In Google’s defense, I should admit that email is often a waste of human labor. The typical worker receives about 100 emails a day and sends just under 50. The vast majority of these emails should not be sent, and the vast majority of text within even the properly sent emails need not be written. There’s nothing wrong, in theory, with technology that reduces the busywork of email.
What’s more, it’s a little odd to harbor animosity toward a technology of anticipation since, at a high level, the consumer-tech industry is all about building anticipatory networks at scale. Amazon, Netflix, Spotify, and every company in the attention economy anticipate what you’d like to see, hear, and buy next. Software might be eating the world, but anticipatory software is doing most of the chewing. So why direct anger at a mere email auto-completer?
In short, there is a distinction between anticipation and predictability. This is one of the subtleties of any intimate relationship, whether it’s with a spouse or a neural network. It is a joy to feel seen by another person but a horror to be told that your tastes are easily decoded. “You really know me” is a loving expression of intimacy. “Yes, because your preferences are so very predictable” is a rhetorical shiv in the spine. Gmail uses its predictive powers to make its users feel predictable.
Read: The demon voice that can control your smartphone
Smart Reply and Smart Compose are smart features that have the effect of highlighting just how unsmart we might be. In a recent interview with a source for another story, I brought up my issues with Gmail’s auto-complete function, and we ended up talking about that for several minutes. “It can be so stressful!” he said. “Sometimes I see Gmail suggest a sentence and then I feel like I have to come up with a better sentence than the machine, because I don’t want my response to feel robotic.” In these cases, Smart Compose doesn’t automate the email process or save time at all. Rather, it extends the work of replying to email by alerting writers to the banality of their prose and by establishing a kind of Mendoza line for non-robotic emailing that has to be surpassed before the author can hit send with his soul intact. As the source continued to talk about his email issues, I laughed the nervous laugh of somebody who felt not eerily predicted, but deeply understood.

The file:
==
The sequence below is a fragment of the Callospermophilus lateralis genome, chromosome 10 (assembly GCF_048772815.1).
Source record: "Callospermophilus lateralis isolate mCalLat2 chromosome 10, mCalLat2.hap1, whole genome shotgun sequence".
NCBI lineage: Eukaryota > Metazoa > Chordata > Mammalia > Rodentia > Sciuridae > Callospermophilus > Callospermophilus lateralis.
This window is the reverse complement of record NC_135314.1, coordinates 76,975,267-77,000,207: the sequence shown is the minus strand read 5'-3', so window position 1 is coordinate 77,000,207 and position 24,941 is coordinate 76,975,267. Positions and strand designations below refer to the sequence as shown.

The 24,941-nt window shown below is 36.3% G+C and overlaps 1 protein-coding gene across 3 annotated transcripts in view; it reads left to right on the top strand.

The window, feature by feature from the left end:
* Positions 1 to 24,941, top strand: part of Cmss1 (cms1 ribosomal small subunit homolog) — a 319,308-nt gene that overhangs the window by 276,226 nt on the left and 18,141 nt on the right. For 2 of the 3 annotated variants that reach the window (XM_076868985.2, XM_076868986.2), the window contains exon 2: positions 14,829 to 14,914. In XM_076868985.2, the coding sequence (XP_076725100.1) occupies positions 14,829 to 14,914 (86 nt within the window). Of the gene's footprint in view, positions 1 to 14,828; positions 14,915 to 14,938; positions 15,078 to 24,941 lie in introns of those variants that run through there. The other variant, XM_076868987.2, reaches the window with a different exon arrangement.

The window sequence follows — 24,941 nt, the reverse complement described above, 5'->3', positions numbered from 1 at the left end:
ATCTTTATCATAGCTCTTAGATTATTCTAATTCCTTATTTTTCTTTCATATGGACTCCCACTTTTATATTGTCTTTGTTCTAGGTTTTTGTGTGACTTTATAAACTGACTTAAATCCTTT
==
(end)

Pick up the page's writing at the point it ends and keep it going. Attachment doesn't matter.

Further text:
The optimistic promise of technology is that it allows humans to focus on what really matters, to be “more human.” Farm technology freed most workers from agrarian labor, then manufacturing technology freed more workers from the factory, and thus the labor force has slowly climbed Maslow’s hierarchy toward advanced health care, fine dining, entertainment, and yoga instruction.
But email automation does something quite different. Rather than free people from drudgery so that they can focus on themselves, it directs users’ focus to the very fact of their banality, their robotic tendencies. It says: Ha ha, you email like a droid. I mastered your pathetic email-response style, and it only took me like a second, dweeb. That is, at least, the voice of my own existential angst.